I've learned the disengage tactic and it is OH SO MUCH MORE FUN! It's like a venomous snake writhing and wriggling and striking and spitting it's venom only you're on the other side of the glass cage going, "wow, that's SO COOL!" as opposed to "dear God almighty maker of heaven and earth, save me quick before I die!!!!"

Christine said...

Diana, I find a way to separate the kids. If the offender is just going crazy, then the other kids and I ALL go do something else (even if it involves locking ourselves in my room to watch a movie - and we crank it LOUD to drown out the noise and banging and crashing). Or I'll send them outside and let them paint, etc. I try to have a few really fun and not everyday kind of things we can do on those occasions. That's also when I'm popping a little M&M in their mouth - "Wow, I bet what she said really hurt your feelings. Here's some chocolate. Let's put some mocha love on that."

Or like we did last Sunday morning, "I know your sister is standing outside the window cussing at you. Would you feel better if you got to watch some extra TV?"

Many times my kids are regulated before I am. I am honest, "I still need some time. I think it's rockin' that you're doing better now. I'll be back to my normal mom self before too long." I make sure to hug them and then get back to my hiding.

Then I do some tapping or dancing to 80's music or I call a friend or read one of the really funny jokes my blog readers sent me last week!

Lisa said...

You sew and I take pictures. When you see lots of new photos on FB it's a dead giveaway.

Rock on!

Mama Drama Times Two said...

Project Runway - look out!!! Thanks for being a good role model and showing us there is life beyond yellowed armpits and disregulated kids.....You crack me up.

Over Yonder said...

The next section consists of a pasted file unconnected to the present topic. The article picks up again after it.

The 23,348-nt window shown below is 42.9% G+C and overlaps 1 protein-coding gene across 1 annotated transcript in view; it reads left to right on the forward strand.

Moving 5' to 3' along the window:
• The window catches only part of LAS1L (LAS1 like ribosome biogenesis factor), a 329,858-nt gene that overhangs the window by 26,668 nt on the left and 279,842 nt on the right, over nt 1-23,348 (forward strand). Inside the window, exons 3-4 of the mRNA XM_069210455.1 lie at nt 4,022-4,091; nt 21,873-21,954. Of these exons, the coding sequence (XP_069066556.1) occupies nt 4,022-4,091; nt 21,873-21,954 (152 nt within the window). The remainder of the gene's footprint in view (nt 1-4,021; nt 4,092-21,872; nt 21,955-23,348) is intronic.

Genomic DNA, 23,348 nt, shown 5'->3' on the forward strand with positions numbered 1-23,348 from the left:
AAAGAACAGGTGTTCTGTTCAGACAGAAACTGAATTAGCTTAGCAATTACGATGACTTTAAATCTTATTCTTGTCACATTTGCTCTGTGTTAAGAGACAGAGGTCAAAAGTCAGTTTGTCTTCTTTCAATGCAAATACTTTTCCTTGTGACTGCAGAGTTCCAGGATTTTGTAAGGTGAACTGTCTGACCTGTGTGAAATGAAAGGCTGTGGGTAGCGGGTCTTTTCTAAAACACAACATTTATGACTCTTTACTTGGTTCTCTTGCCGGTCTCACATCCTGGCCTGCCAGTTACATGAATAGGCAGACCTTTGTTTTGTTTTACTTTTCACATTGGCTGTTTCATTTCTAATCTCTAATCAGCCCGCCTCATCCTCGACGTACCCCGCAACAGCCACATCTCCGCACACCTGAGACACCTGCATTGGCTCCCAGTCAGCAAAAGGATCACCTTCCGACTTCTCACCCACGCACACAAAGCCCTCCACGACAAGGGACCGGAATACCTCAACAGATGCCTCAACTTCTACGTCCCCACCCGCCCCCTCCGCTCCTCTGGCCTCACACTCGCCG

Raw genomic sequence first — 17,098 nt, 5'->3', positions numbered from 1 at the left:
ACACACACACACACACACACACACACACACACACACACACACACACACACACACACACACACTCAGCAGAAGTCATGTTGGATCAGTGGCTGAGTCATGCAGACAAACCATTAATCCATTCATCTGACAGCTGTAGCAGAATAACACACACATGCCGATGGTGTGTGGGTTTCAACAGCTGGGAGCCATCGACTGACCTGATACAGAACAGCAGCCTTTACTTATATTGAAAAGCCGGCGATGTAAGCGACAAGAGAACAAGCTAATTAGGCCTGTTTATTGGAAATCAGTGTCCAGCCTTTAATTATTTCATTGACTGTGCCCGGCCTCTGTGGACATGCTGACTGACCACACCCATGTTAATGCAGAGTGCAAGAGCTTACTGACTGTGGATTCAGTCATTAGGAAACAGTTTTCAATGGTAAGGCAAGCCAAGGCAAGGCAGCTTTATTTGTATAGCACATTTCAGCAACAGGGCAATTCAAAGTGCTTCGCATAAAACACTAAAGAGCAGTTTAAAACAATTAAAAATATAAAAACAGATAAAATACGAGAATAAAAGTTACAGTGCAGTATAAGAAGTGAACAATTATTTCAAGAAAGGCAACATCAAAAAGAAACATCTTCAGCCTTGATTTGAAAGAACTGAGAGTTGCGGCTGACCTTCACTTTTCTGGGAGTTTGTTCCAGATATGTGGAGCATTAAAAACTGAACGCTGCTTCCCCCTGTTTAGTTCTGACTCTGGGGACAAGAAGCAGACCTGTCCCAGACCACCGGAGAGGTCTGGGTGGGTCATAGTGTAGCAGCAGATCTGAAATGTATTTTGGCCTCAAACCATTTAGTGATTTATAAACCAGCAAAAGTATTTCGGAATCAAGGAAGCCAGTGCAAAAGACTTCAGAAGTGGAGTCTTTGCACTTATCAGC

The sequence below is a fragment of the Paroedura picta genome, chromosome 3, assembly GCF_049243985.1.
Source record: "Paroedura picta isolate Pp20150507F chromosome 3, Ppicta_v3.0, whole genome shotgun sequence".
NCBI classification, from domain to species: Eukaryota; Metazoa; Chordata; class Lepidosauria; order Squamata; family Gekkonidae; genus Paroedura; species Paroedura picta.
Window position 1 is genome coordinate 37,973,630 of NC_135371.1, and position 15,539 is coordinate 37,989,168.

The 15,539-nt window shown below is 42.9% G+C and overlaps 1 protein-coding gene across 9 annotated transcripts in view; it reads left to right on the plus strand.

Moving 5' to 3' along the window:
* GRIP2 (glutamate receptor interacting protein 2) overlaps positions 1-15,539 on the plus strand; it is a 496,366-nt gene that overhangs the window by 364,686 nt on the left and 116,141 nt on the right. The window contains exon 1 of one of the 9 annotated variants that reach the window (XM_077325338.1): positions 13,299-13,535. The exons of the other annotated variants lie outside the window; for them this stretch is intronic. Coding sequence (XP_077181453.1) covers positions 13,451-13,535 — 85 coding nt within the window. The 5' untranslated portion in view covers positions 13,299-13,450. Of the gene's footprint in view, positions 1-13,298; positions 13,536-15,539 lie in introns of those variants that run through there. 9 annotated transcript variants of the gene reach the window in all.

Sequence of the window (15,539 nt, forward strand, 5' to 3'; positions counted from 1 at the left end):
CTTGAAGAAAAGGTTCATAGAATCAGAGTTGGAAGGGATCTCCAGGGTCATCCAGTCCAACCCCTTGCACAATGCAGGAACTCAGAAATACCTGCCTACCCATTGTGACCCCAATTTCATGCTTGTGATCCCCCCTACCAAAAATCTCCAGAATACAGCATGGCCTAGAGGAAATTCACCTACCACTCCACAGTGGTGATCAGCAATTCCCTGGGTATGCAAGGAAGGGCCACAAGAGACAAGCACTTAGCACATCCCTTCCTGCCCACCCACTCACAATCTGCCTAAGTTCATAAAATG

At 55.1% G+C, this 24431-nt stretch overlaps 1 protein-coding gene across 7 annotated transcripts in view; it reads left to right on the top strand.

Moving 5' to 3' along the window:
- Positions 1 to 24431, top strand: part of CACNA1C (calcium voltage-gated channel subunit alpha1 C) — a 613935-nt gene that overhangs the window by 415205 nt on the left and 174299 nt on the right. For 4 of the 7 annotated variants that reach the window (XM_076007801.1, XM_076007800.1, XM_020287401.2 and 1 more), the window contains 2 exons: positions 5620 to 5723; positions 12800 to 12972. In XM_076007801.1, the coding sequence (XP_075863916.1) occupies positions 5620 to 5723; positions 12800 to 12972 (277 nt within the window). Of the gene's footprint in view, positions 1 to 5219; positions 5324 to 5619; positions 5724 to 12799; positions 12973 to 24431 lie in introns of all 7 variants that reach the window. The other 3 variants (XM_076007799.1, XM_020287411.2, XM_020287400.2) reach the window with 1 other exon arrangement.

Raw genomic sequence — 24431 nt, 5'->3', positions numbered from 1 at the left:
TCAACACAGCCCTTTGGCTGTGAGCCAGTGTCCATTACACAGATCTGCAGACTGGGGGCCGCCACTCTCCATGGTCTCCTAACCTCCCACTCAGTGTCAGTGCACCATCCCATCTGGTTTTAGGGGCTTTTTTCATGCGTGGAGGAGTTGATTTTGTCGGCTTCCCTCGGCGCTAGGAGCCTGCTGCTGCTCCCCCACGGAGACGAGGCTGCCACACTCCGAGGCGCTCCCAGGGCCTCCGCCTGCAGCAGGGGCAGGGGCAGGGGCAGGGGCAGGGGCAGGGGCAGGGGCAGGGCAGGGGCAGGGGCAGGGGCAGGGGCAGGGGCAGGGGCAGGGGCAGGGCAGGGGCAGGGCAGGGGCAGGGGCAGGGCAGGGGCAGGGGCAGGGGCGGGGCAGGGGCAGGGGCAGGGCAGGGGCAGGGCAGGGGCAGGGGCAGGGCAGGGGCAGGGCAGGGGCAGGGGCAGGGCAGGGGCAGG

That is insightful and hilarious all rolled up in one! I bought an old Bruce Springsteen shirt this week with the perpose of recon. :)

triplehmoms said...

I used some chocolate love a few weeks ago and my tantrum-thrower stopped in her tracks. She said, "Ok, Mom. I will stop now." I assured her that I was thankful she stopped, but that I wasn't passing out anymore M&Ms right then. She would have to wait until next time. I can say that it made an impression for sure because every time she sees the M&Ms, she says that her motor is running slow and she could handle some M&Ms. That girl!

Simply Moms said...

We call it "taking a vacation."

Anonymous said...

question maybe - i've thought this before - my kids are not actually rad, but probably bipolar-ish. My daughter used to pick fights with me, starting as she started in to puberty. Once I realized we were getting circular or just trading barbs, I would just walk away and say I'm not talking about this any more. However, occasionally she would tell me (when she wasnt angry) that she felt like our conversations never had conclusions. I struggled to understand that. Years later, she finally admitted that she was picking fights with me because she was mad because she felt that I didnt need her after i remarried . .. so my disengaging from her fights felt like another emotional abondonment.

This started at 11, and now she's 17 and after lots and lots of work and crisis and time, we're doing much better . . . she told me last month that she realized that going out of her way to piss off everyone around her was sabotoging her own life.

But . . . did I do something wrong by disengaging? Or is life just complicated and non-linear?

Is this too long to put as a post comment?